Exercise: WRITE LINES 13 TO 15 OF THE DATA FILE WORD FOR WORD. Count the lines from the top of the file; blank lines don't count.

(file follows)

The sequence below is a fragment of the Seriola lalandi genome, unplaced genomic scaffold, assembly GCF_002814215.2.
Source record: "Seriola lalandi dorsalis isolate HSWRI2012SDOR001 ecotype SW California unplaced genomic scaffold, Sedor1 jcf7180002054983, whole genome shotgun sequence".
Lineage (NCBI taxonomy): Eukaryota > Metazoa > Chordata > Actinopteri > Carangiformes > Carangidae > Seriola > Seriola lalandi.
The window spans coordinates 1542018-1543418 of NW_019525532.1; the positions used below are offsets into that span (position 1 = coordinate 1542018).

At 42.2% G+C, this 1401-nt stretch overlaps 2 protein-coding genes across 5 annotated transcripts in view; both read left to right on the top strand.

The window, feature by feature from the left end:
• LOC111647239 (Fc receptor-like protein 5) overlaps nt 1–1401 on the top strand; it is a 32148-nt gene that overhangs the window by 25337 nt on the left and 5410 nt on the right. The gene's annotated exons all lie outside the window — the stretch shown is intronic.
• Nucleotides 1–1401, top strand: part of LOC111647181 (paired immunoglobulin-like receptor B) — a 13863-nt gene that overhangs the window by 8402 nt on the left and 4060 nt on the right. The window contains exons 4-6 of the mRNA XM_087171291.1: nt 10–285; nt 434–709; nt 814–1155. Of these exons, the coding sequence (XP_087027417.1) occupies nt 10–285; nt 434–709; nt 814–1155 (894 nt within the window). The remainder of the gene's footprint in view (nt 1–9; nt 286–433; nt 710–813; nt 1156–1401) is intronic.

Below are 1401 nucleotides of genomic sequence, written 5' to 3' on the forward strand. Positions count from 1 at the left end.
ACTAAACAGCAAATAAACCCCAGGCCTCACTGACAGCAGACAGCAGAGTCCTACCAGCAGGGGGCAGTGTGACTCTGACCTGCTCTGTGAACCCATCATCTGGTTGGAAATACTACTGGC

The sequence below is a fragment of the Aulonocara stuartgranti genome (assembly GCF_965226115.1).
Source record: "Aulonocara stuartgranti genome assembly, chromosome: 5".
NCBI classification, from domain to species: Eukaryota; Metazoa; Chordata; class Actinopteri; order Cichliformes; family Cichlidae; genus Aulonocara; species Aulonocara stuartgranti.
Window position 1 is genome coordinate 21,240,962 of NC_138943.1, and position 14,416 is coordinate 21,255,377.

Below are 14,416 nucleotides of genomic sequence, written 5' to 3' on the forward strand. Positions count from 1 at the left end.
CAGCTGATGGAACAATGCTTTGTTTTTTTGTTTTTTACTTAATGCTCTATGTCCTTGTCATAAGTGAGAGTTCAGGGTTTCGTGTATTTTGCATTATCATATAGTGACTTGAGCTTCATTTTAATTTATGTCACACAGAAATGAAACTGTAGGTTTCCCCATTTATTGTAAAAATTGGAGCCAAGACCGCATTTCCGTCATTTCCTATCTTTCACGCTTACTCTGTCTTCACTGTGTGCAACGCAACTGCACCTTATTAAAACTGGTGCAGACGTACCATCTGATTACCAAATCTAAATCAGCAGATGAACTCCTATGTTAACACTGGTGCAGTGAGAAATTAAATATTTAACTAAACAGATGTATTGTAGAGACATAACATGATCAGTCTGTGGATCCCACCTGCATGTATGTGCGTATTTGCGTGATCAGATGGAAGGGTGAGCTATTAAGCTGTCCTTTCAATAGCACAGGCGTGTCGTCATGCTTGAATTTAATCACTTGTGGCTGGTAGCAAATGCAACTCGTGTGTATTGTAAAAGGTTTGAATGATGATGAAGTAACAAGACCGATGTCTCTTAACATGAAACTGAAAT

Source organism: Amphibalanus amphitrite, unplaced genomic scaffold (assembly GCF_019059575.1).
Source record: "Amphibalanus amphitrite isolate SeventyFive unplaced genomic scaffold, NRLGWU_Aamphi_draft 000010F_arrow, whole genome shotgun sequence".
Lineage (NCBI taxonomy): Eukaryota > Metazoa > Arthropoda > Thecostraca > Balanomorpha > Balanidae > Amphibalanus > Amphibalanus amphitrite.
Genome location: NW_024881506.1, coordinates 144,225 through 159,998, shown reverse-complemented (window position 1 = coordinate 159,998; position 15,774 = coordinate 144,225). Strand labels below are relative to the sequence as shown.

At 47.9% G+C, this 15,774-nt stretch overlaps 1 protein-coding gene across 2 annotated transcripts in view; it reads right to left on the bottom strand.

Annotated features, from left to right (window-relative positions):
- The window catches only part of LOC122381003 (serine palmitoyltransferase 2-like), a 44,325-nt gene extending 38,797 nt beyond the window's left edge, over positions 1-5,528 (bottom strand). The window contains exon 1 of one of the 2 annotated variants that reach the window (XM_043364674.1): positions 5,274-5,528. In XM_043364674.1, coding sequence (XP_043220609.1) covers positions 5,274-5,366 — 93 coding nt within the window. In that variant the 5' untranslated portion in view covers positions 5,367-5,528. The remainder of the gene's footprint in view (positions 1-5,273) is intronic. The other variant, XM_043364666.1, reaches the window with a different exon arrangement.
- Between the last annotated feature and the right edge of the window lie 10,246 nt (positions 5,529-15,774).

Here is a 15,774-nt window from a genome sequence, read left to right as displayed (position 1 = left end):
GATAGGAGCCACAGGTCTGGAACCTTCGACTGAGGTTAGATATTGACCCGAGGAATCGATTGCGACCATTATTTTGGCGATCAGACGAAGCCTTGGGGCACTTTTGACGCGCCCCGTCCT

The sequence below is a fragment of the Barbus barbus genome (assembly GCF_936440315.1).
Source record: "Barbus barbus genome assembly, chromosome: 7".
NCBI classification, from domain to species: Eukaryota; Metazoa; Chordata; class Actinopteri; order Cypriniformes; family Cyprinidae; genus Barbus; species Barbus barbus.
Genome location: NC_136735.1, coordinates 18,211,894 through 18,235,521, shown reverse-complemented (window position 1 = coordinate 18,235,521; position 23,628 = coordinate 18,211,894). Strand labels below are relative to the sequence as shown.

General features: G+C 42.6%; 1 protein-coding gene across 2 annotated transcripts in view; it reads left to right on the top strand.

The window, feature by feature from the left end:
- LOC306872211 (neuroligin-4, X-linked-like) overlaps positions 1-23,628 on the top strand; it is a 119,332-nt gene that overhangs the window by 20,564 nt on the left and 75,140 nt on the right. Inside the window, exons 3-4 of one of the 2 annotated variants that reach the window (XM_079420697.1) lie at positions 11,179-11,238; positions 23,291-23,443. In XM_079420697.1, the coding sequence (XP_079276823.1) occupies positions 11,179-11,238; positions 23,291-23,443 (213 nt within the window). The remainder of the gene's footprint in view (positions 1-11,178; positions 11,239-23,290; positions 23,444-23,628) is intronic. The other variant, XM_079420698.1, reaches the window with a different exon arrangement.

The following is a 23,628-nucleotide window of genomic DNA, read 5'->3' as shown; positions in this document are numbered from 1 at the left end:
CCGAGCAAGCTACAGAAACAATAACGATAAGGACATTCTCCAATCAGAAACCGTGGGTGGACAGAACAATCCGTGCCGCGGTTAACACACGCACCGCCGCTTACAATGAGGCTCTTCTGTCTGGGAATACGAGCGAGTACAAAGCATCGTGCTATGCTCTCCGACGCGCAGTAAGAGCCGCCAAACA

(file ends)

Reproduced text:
NCBI classification, from domain to species: Eukaryota; Metazoa; Chordata; class Actinopteri; order Cichliformes; family Cichlidae; genus Aulonocara; species Aulonocara stuartgranti.
Window position 1 is genome coordinate 21,240,962 of NC_138943.1, and position 14,416 is coordinate 21,255,377.

Below are 14,416 nucleotides of genomic sequence, written 5' to 3' on the forward strand. Positions count from 1 at the left end.